Renegades will generally begin play with Conviction higher than Loyalty, because they prioritise bloody, screaming revenge above a quiet life. Devoted will tend to begin with Loyalty higher than Conviction, because they prioritise hanging out with their Conspiracy friends above pursuing their personal beefs. Conviction and Loyalty work somewhat differently when it comes to restoring Willpower (much as Virtue and Vice work differently for mainline humans), and to underscore the different worldviews of the Renegades and the Devoted, Conviction works for Devoted the way Loyalty works for Renegades and vice-versa.
Conviction and Loyalty subsume the Touchstone functionality normally associated with Integrity, and you can have Touchstones in either track. Your Loyalty Touchstones are the people who make you feel like maybe you don’t have to be a lonely figure always on the move like Bruce Banner at the end of an episode of The Incredible Hulk. Your Conviction Touchstones are the people you blame for All Of This, and are putting a high priority on fucking the fuck up. Entertainingly, face/heel turns are possible – even likely – so Touchstones can flip from one flavour to the other in play.
Fun things happen if the priorities switch! If a Renegade hits the point where their Loyalty is higher than their Conviction, they achieve Catharsis – a momentary sense that maybe the blood they have shed is, if only for a minute, enough, and that they can try and actually build something with their life rather than walking a nightmare path of destruction. It rarely lasts long – but as long as that Conviction stat remains below Loyalty (ie, as long as nobody’s fucked the Renegade badly enough to put them back on the warpath), they become a Guardian, with certain system advantages as long as that status lasts. On the Devoted side of things, if their Conviction ends up going above their Loyalty – and in play it’s likely this will be due to PC actions – then a Devoted can become a Nemesis, a burning force of revenge as furious as any Renegade but, most likely, targeting one of the PCs, not a Conspiracy; Devoted in this state also get various bonuses.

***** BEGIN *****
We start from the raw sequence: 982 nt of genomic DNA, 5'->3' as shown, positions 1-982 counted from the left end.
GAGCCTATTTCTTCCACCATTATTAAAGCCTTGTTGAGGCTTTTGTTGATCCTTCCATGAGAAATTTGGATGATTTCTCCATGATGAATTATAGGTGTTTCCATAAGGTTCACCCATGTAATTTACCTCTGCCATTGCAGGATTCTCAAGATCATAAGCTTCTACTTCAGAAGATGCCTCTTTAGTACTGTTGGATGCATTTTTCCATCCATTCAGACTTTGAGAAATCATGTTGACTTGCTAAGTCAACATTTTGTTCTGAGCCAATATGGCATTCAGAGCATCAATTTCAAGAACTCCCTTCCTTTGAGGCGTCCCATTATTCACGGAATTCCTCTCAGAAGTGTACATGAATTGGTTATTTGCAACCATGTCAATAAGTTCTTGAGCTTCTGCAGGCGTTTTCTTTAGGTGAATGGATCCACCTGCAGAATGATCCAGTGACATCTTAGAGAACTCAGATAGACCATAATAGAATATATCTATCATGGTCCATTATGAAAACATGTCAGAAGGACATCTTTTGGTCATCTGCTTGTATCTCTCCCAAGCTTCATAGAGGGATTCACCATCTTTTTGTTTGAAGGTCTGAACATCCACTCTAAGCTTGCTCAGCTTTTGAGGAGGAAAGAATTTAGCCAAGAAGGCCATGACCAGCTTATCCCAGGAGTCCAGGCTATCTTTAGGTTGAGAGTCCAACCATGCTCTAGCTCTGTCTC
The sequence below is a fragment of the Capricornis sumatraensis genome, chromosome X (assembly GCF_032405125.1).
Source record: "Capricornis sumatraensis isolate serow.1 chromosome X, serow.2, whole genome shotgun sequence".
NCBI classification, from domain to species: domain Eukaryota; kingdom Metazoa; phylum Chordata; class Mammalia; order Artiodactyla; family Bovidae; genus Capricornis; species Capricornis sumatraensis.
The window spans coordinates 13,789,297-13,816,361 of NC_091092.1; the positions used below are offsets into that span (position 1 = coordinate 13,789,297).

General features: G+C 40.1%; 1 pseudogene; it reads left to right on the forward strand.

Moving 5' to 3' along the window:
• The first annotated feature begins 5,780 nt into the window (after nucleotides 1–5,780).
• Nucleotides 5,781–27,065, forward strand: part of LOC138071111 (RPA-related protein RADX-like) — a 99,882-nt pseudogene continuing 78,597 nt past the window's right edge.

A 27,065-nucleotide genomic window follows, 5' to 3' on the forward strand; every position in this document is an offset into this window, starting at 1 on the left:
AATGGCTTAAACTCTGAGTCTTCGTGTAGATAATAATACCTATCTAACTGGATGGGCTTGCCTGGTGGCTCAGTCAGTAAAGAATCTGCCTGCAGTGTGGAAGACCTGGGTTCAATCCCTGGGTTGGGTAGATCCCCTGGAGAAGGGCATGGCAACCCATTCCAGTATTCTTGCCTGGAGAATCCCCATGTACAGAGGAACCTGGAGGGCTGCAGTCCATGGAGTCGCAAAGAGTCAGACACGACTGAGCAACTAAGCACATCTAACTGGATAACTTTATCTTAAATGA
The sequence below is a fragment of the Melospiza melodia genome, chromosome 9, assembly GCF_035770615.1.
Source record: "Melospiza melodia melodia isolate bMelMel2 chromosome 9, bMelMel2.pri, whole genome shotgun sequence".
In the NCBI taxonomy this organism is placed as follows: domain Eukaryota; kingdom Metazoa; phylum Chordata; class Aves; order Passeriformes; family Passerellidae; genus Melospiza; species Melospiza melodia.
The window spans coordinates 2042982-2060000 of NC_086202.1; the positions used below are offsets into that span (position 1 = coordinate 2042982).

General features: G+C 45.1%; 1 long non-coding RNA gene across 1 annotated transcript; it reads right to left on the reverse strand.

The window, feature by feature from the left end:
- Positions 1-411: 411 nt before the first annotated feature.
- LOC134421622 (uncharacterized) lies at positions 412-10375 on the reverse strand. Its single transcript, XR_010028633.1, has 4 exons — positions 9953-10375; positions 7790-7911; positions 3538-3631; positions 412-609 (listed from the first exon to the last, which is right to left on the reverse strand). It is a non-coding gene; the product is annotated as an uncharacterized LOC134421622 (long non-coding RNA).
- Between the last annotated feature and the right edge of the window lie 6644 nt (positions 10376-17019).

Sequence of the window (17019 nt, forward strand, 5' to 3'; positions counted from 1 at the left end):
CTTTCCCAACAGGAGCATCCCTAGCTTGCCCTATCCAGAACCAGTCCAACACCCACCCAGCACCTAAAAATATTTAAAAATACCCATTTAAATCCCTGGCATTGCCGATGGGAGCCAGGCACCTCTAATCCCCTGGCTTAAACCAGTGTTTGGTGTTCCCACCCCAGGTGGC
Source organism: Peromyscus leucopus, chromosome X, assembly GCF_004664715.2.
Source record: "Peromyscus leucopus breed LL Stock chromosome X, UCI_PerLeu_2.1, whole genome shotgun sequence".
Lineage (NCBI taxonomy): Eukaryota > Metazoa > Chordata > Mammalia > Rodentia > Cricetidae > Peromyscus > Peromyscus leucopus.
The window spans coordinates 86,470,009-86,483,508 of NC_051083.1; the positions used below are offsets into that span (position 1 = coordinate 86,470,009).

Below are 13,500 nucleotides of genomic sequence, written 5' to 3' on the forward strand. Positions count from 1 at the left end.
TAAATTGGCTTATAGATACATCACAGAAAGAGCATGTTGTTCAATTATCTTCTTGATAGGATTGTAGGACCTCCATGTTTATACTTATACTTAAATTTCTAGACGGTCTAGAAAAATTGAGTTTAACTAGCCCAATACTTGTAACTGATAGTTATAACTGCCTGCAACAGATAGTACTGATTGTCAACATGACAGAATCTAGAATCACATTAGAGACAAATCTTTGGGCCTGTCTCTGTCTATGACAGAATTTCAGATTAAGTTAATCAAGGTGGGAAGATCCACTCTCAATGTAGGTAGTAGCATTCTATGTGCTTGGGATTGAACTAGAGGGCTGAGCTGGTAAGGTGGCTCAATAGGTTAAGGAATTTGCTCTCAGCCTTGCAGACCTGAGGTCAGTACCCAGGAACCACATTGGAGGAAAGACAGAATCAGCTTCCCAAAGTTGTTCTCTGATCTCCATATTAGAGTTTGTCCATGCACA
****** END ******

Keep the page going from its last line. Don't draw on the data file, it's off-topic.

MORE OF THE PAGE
All of this is really good at underscoring the key element to the game’s distinct flavour which sets it apart from all the other Chronicles of Darkness games: namely, the seething underbelly of pure rage which drives the Renegades to fight back against the Conspiracies which have done this to them. It would be very easy for Deviant, with its emphasis on Conspiracies as antagonists, to inadvertently become the QAnon RPG, but the distinction between a Q-inspired rioter invading the Capitol and a Deviant busting into their Progenitor’s lab is that QAnon people have been sicced on their targets on a false basis, by someone making spurious allegations. Deviants have been there. They saw the faces of their Progenitors as they were strapped to table. They saw how the technicians laughed and joked as the serums went in…